NCAA Men’s Basketball

Steratore is also a rules analyst for College Basketball on CBS and NCAA March Madness on CBS/TBS/TNT/TruTV.

NBA Basketball

Steratore is also a rules analyst for NBA on TNT.

SEC Football

Steratore is also a rules analyst for The Home Depot SEC on CBS.

Gene Steratore Referee

Steratore was widely known as an NFL referee who went straight from calling Super Bowl LII to joining CBS’ NFL broadcast team this past June. Steratore’s more anonymous job was as a college basketball referee. He recalls going through the same process that teams do on Selection Sunday, without the pageantry of a bracket reveal.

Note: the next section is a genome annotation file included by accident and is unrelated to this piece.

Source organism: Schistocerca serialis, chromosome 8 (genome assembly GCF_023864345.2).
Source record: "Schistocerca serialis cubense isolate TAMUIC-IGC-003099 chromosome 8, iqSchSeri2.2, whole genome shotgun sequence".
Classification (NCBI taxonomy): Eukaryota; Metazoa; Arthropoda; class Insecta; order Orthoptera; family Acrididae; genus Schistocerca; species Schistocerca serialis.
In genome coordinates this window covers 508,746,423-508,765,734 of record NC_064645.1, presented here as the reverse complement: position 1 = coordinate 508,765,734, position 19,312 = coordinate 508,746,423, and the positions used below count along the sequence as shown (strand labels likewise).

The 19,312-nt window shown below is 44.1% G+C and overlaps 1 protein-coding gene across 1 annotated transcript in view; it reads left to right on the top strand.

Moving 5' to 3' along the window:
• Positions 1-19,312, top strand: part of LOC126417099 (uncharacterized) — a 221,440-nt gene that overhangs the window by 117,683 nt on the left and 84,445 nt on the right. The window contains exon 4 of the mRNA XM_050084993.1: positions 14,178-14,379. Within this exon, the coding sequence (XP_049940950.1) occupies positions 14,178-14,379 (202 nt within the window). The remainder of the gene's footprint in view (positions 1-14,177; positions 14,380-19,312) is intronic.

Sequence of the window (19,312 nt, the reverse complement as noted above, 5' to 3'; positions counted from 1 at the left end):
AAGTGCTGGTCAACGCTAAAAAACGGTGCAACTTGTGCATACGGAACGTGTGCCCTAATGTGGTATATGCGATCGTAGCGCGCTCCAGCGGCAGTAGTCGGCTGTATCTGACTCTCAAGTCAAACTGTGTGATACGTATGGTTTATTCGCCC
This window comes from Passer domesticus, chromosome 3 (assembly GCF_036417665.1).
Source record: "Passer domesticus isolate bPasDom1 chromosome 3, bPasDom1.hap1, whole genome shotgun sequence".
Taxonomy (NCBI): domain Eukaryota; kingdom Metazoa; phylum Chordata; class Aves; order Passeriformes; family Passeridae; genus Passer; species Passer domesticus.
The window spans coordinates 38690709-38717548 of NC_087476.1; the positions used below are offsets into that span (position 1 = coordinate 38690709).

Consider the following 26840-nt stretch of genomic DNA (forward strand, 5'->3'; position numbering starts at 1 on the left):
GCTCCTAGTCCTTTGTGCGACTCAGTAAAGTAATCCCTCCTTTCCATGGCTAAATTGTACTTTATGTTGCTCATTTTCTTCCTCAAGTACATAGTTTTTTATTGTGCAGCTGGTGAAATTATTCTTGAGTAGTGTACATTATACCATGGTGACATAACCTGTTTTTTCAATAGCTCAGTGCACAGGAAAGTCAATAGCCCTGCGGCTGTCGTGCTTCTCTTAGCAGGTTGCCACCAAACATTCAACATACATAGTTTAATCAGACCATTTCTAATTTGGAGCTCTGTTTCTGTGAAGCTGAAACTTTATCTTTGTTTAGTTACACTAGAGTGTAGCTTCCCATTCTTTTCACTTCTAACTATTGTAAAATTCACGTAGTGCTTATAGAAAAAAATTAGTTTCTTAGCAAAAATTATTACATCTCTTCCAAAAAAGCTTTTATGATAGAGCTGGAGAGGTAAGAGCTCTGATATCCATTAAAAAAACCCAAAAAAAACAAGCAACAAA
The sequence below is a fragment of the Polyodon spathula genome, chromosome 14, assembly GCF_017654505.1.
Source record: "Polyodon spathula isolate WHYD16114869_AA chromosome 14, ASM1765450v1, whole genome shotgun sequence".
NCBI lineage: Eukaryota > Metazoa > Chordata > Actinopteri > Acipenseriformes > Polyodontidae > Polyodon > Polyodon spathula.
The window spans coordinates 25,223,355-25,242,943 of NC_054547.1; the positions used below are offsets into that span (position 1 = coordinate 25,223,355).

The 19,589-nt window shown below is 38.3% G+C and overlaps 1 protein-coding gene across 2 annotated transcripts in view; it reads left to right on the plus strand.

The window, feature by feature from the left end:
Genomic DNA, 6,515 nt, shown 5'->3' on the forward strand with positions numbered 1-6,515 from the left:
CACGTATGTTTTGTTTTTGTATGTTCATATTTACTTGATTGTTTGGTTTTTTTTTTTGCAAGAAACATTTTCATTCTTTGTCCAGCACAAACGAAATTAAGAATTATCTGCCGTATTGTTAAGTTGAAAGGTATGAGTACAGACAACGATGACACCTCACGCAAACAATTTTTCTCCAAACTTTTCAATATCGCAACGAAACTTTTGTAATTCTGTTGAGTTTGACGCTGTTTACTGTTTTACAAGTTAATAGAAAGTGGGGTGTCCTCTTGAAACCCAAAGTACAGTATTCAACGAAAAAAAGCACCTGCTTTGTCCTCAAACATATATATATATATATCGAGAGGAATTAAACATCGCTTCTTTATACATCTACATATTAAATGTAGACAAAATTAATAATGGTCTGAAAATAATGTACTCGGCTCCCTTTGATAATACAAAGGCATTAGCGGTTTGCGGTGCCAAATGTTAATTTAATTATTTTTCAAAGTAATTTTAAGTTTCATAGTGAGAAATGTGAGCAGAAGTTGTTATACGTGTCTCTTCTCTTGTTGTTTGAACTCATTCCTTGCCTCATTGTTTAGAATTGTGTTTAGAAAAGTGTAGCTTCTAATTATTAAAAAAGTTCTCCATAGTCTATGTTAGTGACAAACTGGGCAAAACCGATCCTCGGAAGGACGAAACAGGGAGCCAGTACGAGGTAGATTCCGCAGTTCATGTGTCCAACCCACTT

“We received an email or phone call that Sunday as well that said, ‘Congratulations you are one of the 100 referees selected to be in the NCAA Tournament,’ ” Steratore said. “The excitement as an official is almost as identical as what you see from the young men to be part of the spectacle also.” Officials advance round by round depending on performance in the previous rounds as judged by NCAA higher-ups and an on-site grader.

There will be no such stress this year for Steratore after he traded in the stripes for a microphone. Though, it might surprise some fans to see him breaking down charges and blocking controversies the same way he does pass interference calls, given the notoriety NFL referees receive compared to those in college hoops. “One of my greatest compliments is when I see that someone said, ‘I didn’t know you refereed college basketball,’ ” Steratore said.